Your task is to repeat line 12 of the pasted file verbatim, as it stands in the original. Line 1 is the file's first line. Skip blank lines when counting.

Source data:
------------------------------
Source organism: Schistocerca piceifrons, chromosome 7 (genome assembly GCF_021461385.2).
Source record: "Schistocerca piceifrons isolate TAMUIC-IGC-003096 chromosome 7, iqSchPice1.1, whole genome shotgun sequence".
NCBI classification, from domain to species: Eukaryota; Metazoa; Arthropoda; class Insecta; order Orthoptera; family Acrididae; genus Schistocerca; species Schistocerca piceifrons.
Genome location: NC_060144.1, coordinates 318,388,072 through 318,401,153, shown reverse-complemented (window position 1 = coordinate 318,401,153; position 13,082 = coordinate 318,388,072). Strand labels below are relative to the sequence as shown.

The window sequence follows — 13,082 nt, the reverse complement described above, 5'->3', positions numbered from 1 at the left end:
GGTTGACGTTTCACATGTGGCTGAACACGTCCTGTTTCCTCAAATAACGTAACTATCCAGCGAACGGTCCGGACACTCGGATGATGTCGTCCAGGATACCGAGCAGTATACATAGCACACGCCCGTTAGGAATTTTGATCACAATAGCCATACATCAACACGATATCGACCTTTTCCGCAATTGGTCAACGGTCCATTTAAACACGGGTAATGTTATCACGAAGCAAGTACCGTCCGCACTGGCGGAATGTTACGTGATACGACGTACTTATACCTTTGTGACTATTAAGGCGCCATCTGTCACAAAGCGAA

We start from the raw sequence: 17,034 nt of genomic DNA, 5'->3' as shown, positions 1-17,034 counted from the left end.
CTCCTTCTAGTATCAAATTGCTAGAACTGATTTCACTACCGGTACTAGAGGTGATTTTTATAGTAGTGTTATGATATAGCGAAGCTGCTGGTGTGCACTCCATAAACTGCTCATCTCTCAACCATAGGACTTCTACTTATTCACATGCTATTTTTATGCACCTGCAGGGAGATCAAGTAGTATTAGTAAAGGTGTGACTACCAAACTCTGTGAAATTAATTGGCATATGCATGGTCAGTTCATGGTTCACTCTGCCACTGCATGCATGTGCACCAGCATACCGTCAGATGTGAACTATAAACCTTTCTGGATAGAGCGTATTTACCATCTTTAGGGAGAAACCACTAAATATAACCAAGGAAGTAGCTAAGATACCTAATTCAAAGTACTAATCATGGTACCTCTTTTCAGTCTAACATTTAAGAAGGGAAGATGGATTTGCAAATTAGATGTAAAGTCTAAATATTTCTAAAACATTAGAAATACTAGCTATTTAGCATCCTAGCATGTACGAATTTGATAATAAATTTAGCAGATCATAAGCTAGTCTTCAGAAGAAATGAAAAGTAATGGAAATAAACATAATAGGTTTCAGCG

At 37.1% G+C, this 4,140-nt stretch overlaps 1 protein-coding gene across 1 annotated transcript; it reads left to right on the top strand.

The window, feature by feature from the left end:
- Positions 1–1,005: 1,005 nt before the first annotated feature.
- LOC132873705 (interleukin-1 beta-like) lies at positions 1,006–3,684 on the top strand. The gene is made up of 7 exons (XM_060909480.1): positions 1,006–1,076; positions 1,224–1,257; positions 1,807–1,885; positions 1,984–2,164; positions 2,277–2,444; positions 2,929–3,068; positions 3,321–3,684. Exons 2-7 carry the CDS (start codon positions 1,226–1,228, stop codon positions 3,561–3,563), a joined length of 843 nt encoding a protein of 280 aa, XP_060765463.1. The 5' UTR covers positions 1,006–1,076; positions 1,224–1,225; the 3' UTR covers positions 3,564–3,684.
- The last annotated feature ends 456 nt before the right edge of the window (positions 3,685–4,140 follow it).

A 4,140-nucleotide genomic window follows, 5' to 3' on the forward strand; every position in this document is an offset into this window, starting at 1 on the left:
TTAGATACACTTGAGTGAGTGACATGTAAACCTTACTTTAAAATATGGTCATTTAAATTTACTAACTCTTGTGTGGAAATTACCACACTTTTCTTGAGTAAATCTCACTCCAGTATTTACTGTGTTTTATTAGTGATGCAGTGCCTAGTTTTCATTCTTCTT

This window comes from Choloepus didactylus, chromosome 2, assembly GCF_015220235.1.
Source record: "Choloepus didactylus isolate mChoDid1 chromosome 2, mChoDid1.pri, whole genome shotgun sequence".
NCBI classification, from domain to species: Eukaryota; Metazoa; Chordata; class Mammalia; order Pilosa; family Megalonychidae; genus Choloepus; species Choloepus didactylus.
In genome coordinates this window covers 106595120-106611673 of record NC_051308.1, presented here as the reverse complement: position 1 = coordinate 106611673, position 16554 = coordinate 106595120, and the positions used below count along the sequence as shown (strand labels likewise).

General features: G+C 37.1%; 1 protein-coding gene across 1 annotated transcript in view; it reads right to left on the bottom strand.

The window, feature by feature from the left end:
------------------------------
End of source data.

- LOC132873705 (interleukin-1 beta-like) lies at positions 1,006–3,684 on the top strand. The gene is made up of 7 exons (XM_060909480.1): positions 1,006–1,076; positions 1,224–1,257; positions 1,807–1,885; positions 1,984–2,164; positions 2,277–2,444; positions 2,929–3,068; positions 3,321–3,684. Exons 2-7 carry the CDS (start codon positions 1,226–1,228, stop codon positions 3,561–3,563), a joined length of 843 nt encoding a protein of 280 aa, XP_060765463.1. The 5' UTR covers positions 1,006–1,076; positions 1,224–1,225; the 3' UTR covers positions 3,564–3,684.